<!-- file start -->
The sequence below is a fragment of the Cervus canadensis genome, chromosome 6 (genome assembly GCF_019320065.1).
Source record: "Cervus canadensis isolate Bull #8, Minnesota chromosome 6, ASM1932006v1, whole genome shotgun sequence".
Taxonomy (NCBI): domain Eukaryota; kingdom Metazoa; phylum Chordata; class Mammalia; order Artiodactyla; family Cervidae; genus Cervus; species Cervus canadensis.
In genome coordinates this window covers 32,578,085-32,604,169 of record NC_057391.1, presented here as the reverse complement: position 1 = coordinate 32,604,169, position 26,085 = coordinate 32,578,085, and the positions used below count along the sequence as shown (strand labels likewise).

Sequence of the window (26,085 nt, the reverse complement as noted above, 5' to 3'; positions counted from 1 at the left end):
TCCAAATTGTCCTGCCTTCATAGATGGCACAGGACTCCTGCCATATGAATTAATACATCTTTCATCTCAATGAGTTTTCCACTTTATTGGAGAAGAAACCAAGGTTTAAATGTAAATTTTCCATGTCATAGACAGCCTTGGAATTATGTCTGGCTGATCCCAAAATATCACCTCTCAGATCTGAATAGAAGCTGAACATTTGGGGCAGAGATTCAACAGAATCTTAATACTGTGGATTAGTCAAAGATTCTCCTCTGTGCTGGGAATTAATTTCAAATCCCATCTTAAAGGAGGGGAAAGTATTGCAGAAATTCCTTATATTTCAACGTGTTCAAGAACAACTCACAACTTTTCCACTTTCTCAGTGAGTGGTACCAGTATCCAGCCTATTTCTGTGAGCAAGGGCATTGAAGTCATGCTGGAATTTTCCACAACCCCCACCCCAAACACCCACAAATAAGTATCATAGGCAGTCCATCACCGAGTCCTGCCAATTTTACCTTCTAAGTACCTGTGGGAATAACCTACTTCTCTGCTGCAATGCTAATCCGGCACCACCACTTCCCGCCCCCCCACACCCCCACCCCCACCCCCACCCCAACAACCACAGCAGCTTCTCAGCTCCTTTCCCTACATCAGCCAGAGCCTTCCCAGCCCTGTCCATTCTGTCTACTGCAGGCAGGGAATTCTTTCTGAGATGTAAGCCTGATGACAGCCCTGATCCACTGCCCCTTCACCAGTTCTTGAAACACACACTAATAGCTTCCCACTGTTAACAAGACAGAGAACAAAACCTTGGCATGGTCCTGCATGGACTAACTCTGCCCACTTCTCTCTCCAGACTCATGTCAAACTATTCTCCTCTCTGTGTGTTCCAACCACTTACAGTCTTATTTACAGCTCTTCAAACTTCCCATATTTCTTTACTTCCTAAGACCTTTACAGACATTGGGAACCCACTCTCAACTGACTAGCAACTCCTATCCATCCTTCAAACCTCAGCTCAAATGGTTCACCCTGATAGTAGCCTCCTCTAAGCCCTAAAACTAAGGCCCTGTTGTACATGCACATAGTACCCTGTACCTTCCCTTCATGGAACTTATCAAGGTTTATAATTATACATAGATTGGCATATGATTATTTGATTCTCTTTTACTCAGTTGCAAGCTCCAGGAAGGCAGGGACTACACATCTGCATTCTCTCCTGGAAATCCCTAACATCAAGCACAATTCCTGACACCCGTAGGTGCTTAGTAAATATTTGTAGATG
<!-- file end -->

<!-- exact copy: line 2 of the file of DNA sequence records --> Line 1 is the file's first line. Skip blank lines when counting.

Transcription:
Source record: "Cervus canadensis isolate Bull #8, Minnesota chromosome 6, ASM1932006v1, whole genome shotgun sequence".